(b nr Paisley, Ont., Jan 8, 1882; d Bancroft, Ont., Dec 26, 1953).

Canadian painter and printmaker. He studied at the Art Students League in New York (1903–5), supporting himself as a commercial artist. His voracious appetite for the avant-garde led him to examine all that was available in New York, particularly the French modernists at Alfred Stieglitz’s 291 Gallery. His strong and personal style incorporated aspects of the work of the American and French Impressionists, Whistler, Cézanne, Maurice Prendergast and the Fauves. Milne exhibited his works in watercolour societies in New York and Philadelphia from 1909 to 1916. He was one of two Canadians represented in the Armory Show (1913) and he won a silver medal at the Panama-Pacific International Exposition (1915, San Francisco). The chief work of his New York period is Billboard (1912; Ottawa, N.G.)

Milne moved to rural Boston Corners, NY, in 1916. Working with a more limited palette and looser, fluid brushwork, he began to depict the same landscape subjects in oil and watercolour under varying climatic conditions. In early ...

Article

French, 19th century, male.

Born 23 March 1823, in Mulhouse; died 29 December 1876, in Nogent-sur-Marne.

Painter, draughtsman. Flowers. Designs for tapestries, designs (wallpapers/furniture).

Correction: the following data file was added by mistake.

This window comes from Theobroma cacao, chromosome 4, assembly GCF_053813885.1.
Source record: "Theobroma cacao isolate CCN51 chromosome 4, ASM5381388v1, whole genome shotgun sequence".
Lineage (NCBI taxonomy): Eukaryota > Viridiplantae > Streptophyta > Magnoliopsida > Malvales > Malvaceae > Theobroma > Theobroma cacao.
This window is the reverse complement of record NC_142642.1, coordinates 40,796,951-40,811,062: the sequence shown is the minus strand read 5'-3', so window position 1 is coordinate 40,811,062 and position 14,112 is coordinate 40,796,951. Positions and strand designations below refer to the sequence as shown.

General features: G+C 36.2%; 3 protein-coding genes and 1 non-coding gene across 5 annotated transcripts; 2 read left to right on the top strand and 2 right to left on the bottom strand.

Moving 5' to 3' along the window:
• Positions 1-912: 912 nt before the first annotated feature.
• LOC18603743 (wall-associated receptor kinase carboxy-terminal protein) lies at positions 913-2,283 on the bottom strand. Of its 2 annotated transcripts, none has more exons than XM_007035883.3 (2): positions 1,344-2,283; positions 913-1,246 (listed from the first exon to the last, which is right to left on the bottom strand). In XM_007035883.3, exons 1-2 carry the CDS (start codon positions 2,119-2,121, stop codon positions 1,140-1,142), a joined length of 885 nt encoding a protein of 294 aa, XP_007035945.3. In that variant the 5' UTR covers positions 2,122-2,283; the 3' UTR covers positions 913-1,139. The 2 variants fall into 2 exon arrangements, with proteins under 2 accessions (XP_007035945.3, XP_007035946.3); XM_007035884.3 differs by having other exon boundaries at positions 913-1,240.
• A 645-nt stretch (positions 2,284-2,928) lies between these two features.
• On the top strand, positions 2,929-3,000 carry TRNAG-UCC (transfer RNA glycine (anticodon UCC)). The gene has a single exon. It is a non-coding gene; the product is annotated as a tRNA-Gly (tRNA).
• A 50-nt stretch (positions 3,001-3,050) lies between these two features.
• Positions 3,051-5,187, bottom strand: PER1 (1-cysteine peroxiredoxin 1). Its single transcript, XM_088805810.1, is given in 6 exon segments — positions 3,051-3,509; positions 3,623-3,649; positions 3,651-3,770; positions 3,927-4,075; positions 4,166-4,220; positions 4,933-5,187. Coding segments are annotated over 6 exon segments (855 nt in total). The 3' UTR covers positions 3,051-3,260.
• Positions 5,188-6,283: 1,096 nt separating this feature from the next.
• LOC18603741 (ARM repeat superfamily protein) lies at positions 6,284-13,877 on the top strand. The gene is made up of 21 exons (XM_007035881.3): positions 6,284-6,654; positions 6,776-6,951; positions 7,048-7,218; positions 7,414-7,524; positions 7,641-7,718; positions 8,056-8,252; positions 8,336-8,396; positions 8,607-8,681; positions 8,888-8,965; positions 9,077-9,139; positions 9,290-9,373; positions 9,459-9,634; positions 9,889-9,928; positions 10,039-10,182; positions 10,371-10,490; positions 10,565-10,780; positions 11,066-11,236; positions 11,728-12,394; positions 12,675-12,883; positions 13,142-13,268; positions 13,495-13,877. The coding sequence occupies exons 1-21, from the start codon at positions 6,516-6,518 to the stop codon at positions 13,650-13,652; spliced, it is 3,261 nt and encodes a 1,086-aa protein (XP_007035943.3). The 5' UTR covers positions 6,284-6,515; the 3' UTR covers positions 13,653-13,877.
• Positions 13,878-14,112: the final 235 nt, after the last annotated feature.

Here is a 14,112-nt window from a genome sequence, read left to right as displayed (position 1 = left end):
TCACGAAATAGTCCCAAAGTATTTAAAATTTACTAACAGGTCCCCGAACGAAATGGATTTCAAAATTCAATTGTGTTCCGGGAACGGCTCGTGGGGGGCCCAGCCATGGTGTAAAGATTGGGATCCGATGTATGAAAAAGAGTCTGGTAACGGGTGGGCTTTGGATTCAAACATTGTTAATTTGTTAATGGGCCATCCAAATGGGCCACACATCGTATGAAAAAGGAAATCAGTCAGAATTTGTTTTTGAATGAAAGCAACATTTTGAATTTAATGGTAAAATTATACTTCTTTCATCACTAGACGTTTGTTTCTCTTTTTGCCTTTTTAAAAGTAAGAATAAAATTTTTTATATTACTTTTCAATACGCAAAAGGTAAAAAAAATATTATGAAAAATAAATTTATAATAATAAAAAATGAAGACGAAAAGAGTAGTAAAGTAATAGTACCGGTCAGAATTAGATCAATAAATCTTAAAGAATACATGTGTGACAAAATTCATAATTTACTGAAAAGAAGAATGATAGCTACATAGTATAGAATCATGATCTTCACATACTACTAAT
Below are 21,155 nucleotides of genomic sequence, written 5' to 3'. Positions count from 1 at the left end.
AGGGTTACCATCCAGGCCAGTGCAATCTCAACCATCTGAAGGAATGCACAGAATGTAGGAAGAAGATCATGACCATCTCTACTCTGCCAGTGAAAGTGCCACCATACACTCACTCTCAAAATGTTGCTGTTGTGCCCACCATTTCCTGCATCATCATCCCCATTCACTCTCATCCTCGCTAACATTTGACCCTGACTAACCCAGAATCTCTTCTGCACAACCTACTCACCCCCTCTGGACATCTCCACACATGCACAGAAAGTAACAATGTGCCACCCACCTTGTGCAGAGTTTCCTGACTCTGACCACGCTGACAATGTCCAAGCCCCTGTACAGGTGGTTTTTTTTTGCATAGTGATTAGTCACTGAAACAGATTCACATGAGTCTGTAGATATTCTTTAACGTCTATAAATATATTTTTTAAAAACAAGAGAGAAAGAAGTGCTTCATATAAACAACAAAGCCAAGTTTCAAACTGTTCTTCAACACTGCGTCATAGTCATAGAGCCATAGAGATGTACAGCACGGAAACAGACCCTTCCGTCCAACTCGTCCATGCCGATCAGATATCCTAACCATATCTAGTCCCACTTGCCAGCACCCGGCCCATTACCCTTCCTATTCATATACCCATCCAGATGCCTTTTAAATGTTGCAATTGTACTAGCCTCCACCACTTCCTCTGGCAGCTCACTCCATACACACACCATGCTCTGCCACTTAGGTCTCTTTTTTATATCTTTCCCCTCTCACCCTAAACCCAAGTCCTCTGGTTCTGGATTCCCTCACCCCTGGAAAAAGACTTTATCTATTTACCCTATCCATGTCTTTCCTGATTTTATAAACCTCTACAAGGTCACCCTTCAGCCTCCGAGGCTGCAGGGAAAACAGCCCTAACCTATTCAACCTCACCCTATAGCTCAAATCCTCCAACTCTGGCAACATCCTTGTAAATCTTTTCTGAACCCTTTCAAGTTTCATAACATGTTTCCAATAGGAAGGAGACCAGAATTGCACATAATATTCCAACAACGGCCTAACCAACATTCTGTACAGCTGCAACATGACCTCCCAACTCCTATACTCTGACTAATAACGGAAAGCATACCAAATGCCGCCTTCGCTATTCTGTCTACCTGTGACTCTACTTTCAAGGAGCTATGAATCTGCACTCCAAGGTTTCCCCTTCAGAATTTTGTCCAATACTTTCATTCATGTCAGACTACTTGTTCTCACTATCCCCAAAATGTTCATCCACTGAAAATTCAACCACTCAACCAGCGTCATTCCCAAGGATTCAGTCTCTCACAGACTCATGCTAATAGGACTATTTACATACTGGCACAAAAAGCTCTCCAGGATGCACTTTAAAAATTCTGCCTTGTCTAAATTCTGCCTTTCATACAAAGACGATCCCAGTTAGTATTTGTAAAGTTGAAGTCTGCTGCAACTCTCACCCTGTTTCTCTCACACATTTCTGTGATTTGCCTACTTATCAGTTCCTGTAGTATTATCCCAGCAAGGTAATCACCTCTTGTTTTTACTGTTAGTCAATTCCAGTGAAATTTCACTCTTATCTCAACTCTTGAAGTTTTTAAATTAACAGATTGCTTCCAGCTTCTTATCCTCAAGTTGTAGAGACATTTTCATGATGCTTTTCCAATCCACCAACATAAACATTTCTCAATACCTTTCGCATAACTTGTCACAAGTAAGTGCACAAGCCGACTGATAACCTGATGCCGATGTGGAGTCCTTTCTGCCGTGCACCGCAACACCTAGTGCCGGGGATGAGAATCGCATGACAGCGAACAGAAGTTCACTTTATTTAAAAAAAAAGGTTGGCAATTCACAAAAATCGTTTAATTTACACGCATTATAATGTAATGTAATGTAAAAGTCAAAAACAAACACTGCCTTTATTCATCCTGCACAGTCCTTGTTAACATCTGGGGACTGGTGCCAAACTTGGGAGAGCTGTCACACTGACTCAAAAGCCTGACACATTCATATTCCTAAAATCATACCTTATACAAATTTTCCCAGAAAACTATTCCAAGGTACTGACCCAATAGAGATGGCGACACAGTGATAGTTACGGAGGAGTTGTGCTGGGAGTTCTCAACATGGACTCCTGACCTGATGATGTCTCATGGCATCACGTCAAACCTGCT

Édouard Müller's family had been engravers since the 18th century. In 1838 he studied under Henri Lebert before working in Paris with a Russian painter called Ladweze ...

Article

Bengt von Bonsdorff

(b Helsinki, Aug 19, 1924).

Finnish painter, sculptor and printmaker. He studied at the Central School of Industrial Arts in Helsinki (1946–9) and practised drawing at the Free Art School. His earliest work consisted mostly of figure drawings and still-lifes (e.g. the coloured wood engraving Chair Still-life, 1946; see 1982 exh. cat., no. 1). He was drawn to Synthetic Cubism in the spirit of Juan Gris and to faces and masks similar to those in the works of Picasso or in non-Western art. These representations soon gave way to the purely abstract. Nordström first exhibited in 1947 at Nuorten näyttely (‘Exhibition by young artists’; Helsinki, A. Exh. Hall). Two years later he held his first one-man exhibition. It was the first in Finland that consisted entirely of paintings influenced by Constructivism. Nordström developed his abstract programme in a very short time at the end of the 1940s and the beginning of the 1950s. It was then that the foundation of his painting was laid, both technically and formally. This also applied to the prints and three-dimensional constructions, which were small at first (e.g. the coloured wood engraving ...